(Medicinal Herbs) Goatsbeard

| September 10, 2012 | 0 Comments | 5 views

Goatsbeard Scientific Names and Common Names,Goatsbeard Biochemical Information,Uses,Warning,Where Found,Parts Usually Used,Goatsbeard Description of Plant(s) and Culture,Medicinal Properties.

(Medicinal Herbs)  Goatsbeard

Contents:

Common Names | Parts Usually Used | Plant(s) & Culture | Where Found | Medicinal Properties
Legends, Myths and Stories | Uses | Formulas or Dosages | Nutrient Content | How Sold | Warning | Bibliography

Scientific Names

Tragopogon pratensis L.CompositaeComposite family

Common Names

Meadow salsify
Noonday flower
Noon flower
Noontide
Star of Jerusalem
Yellow goatsbeard
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Parts Usually Used

Root
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Description of Plant(s) and Culture

Yellow goatsbeard is a biennial or perennial plant; the slender, fleshy taproot produces a light green, succulant stem from 1-3 feet high, containing a bitter milky juice. The alternate, grasslike, clasping leaves have curled margins and taper to long pointed, backward-bending tips. The stem bears a solitary yellow flower head with ray flowers that unfold early in the morning and close up at midday.

Other varieties: Purple goatsbeard or salsify (T. porrifolius) is a related larger species with uncurled leaves and purple flowers. It is perhaps more widespread than yellow goatsbeard, since it is often cultivated for its edible, oyster-flavored root. The root also has some diuretic properties, but they are weaker than those of yellow goatsbeard.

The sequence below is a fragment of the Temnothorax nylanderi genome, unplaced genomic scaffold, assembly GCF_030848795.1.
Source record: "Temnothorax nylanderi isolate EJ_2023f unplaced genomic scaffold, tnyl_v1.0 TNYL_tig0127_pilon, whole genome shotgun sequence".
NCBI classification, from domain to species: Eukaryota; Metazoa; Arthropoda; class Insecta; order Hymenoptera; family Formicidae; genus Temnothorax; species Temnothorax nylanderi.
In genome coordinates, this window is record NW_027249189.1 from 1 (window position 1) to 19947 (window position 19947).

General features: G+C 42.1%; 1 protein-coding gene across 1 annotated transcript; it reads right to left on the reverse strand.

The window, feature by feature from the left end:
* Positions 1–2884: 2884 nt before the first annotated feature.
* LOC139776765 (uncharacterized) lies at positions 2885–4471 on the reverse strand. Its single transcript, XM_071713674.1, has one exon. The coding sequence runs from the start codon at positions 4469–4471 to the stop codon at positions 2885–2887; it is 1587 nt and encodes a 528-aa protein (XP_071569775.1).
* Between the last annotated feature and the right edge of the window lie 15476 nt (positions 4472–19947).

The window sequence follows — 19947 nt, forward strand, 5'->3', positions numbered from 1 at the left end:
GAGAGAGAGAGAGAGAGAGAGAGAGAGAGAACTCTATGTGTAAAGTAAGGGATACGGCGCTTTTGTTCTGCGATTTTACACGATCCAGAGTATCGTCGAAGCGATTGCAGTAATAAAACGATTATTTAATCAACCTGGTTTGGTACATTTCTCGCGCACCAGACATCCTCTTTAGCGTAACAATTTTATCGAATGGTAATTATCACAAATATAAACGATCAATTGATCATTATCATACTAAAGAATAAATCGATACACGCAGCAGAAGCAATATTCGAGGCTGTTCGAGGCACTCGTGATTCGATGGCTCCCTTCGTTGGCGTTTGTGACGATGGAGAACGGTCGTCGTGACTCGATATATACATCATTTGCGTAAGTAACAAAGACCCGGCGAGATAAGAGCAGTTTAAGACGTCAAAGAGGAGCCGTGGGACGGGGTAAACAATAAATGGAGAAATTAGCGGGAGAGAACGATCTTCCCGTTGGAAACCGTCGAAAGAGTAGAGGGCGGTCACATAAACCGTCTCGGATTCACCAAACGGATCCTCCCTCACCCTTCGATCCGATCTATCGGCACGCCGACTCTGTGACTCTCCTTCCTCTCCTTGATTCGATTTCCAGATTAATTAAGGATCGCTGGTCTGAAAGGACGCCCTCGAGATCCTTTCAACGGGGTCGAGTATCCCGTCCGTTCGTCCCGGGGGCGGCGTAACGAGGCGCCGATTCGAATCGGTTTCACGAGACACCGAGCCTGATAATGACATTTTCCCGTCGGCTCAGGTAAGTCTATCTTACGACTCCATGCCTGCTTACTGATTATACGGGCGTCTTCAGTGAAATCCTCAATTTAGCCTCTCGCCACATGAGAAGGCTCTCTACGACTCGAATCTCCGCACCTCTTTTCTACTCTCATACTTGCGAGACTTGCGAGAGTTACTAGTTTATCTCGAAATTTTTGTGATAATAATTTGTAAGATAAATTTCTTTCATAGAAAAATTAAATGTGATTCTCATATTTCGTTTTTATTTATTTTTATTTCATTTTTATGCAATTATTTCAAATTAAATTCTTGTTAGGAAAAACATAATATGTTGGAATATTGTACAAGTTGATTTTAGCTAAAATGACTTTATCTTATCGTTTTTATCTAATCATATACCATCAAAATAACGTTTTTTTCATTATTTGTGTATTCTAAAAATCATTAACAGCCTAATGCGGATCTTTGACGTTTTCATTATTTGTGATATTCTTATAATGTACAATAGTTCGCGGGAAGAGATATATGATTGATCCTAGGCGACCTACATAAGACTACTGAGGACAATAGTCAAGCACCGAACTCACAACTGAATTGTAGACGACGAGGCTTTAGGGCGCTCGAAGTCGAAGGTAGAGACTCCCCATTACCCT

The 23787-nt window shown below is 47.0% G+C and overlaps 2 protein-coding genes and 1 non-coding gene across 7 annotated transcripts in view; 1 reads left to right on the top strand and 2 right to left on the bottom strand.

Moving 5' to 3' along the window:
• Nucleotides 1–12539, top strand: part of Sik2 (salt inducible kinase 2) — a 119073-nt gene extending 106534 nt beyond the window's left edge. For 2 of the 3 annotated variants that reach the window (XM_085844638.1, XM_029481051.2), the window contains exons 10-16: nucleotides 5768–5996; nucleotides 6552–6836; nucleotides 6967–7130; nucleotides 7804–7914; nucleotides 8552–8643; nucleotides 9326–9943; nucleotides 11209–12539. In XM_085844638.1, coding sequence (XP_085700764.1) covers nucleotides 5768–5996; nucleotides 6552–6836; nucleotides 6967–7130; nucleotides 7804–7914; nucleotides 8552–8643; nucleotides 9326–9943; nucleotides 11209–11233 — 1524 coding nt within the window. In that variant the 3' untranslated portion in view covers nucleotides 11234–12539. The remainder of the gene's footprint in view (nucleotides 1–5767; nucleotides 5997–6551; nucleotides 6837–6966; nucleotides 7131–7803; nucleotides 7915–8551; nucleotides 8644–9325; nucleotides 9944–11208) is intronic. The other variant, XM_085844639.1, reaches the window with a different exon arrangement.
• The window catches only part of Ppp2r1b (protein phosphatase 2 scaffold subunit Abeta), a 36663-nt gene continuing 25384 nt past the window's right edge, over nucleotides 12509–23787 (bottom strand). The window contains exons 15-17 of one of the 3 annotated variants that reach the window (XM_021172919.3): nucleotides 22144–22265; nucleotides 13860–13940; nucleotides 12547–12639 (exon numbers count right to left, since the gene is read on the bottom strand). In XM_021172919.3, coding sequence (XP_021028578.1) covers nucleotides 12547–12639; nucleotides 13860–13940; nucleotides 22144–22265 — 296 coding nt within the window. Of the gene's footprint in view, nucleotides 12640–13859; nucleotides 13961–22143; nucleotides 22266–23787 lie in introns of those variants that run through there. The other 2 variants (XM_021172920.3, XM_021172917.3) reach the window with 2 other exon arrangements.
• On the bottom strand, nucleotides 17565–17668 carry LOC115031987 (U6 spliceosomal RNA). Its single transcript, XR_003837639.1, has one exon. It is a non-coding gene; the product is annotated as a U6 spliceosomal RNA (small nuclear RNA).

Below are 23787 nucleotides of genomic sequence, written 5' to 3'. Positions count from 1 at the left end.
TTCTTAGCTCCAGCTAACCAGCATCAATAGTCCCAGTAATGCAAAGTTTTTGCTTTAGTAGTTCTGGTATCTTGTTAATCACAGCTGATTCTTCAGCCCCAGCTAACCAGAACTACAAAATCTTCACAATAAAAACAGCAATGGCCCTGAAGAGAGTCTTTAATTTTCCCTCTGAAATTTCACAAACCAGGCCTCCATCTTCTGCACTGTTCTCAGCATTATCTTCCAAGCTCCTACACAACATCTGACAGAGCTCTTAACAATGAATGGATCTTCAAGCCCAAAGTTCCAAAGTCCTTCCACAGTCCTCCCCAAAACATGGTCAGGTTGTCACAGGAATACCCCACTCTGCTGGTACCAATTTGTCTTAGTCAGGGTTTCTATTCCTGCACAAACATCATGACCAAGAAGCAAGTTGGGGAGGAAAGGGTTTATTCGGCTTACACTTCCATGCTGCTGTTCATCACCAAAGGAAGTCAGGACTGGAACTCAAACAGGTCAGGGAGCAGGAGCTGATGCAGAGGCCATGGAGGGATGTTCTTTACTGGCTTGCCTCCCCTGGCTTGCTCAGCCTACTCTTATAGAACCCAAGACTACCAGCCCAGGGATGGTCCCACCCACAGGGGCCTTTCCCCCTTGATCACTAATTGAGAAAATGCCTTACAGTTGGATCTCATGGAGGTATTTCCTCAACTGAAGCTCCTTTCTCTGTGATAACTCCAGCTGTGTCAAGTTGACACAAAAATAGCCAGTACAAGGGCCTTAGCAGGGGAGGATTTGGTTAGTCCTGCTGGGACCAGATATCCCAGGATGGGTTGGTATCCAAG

Aruncus dioicus is also called goat’s beard.
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Where Found

Grows in pastures, fields, meadows, and waste places of Europe, from where it has come to be naturalized in southern Canada and the northern part of the United States.
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Medicinal Properties

Diuretic, stomachic
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Legends, Myths and Stories

There is another herb that is called goat’s beard (Aruncus dioicus) of the Rose family. Other than having yellow flowers, this herb has no similarity with Yellow goatsbeard (Tragopogon pratensis) or Salsify (Tragopogon porrifolius).

Salsify (T. porrifolius) is sometimes spelled “salsafy”. Grown as a potherb for its roots. Harvested, stored and cooked much as carrots or beets. Salsify or oyster-plant, yields a juice, that when chewed is said to aid digestion.
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Uses

Primarily used as a remedy for urinary and water-retention problems, the root decoction has been used for lack of appetite, heartburn, and digestive difficulties.
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Bibliography

, by John Lust, Bantam Books, 666 Fifth Avenue, New York, NY. copyright 1974.

, by Dr. H.C.A. Vogel; Keats Publishing, Inc., 27 Pine Street (Box 876) New Canaan, CT. 06840-0876. Copyright Verlag A. Vogel, Teufen (AR) Switzerland 1952, 1991

, by Steven Foster and James A. Duke., Houghton Mifflin Company, 215 Park Avenue South, New York, NY 10000

, Third College Edition, Victoria Neufeldt, Editor in Chief, New World Dictionaries: A Division of Simon & Schuster, Inc., 15 Columbus Circle, New York, NY 10023, 1984

, edited by William H. Hylton, Rodale Press, Inc. Emmaus, PA, 18049., 1974

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Category: Herbs

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